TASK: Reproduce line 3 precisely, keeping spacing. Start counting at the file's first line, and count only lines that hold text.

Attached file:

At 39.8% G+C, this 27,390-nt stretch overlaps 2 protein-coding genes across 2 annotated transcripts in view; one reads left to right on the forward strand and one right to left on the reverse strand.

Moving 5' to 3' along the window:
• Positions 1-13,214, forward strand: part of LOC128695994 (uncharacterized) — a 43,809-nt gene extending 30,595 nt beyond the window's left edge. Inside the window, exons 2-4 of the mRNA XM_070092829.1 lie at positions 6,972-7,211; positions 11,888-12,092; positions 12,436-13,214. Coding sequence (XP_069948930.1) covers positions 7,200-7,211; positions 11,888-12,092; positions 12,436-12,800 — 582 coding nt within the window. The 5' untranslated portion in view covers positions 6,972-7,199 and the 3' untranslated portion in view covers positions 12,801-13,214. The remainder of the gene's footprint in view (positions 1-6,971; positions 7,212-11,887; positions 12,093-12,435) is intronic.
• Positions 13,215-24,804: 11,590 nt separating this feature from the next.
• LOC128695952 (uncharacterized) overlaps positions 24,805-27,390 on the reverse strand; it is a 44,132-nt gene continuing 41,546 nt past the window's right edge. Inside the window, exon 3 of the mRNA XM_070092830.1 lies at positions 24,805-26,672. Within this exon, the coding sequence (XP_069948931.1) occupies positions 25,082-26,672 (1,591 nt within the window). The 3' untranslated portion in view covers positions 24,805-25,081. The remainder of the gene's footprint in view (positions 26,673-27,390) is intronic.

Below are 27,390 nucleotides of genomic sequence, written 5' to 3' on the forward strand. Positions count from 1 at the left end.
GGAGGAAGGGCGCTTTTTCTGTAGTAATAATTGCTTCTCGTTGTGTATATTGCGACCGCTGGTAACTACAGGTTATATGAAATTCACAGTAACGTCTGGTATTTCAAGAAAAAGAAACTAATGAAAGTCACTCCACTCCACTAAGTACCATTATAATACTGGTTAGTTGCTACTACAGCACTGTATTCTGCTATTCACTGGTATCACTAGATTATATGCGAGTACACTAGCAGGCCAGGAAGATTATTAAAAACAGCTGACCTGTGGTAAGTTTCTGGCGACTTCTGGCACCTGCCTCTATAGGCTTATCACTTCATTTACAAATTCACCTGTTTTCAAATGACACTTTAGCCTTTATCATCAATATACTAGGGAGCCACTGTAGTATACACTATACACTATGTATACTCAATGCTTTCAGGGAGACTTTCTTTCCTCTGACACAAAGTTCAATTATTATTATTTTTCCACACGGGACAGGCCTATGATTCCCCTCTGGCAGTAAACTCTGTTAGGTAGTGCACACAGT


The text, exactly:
• Positions 1-13,214, forward strand: part of LOC128695994 (uncharacterized) — a 43,809-nt gene extending 30,595 nt beyond the window's left edge. Inside the window, exons 2-4 of the mRNA XM_070092829.1 lie at positions 6,972-7,211; positions 11,888-12,092; positions 12,436-13,214. Coding sequence (XP_069948930.1) covers positions 7,200-7,211; positions 11,888-12,092; positions 12,436-12,800 — 582 coding nt within the window. The 5' untranslated portion in view covers positions 6,972-7,199 and the 3' untranslated portion in view covers positions 12,801-13,214. The remainder of the gene's footprint in view (positions 1-6,971; positions 7,212-11,887; positions 12,093-12,435) is intronic.